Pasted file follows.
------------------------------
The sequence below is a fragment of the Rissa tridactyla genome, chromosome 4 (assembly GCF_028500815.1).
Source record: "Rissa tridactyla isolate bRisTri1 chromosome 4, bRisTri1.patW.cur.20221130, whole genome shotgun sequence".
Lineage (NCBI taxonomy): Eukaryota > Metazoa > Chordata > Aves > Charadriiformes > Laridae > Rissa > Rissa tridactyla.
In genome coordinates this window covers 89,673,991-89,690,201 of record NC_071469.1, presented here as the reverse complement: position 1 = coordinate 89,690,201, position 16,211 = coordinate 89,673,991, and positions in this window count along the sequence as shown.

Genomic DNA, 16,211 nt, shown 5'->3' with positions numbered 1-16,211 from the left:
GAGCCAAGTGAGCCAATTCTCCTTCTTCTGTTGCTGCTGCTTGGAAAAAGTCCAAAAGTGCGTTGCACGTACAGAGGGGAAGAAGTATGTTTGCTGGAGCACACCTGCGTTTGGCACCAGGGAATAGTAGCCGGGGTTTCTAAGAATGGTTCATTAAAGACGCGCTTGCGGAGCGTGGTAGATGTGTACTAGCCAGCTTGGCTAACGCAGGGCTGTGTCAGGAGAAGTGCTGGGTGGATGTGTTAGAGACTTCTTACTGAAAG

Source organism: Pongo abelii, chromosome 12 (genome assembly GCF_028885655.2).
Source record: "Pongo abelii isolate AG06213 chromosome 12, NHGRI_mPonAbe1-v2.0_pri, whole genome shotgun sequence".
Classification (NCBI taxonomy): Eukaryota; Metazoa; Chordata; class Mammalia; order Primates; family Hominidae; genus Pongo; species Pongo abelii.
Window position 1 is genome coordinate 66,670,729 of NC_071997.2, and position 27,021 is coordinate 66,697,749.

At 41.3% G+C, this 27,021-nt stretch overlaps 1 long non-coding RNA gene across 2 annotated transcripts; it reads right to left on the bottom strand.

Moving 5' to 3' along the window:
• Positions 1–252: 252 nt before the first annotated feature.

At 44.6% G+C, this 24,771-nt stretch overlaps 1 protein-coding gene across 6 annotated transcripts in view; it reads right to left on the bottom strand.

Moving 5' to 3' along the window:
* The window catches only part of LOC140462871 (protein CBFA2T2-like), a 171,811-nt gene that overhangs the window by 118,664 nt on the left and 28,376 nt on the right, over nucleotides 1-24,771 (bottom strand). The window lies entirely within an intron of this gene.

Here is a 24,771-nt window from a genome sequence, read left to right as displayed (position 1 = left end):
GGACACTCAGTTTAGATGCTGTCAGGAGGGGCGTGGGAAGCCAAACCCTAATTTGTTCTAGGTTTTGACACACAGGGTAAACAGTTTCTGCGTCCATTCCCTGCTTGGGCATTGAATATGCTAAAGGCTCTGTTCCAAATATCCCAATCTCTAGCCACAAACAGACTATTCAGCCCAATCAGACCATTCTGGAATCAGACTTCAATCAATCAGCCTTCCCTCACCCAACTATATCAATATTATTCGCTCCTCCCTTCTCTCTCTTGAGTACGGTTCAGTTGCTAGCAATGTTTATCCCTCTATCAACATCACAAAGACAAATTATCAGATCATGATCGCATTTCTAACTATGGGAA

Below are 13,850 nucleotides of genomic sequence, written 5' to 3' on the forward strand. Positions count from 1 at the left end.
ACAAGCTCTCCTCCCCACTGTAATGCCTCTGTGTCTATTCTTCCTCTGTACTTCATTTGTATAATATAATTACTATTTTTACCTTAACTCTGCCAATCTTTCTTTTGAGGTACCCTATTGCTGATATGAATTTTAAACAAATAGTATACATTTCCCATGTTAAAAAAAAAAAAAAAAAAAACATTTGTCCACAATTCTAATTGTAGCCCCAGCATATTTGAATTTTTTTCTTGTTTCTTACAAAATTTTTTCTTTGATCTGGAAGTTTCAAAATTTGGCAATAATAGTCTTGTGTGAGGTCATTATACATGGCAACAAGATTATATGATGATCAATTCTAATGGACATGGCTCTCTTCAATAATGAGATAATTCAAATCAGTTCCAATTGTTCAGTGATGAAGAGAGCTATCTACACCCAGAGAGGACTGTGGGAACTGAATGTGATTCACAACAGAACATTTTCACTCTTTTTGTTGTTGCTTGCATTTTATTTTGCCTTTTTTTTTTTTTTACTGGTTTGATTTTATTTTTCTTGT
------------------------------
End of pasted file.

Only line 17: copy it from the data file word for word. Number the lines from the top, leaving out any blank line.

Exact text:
Here is a 24,771-nt window from a genome sequence, read left to right as displayed (position 1 = left end):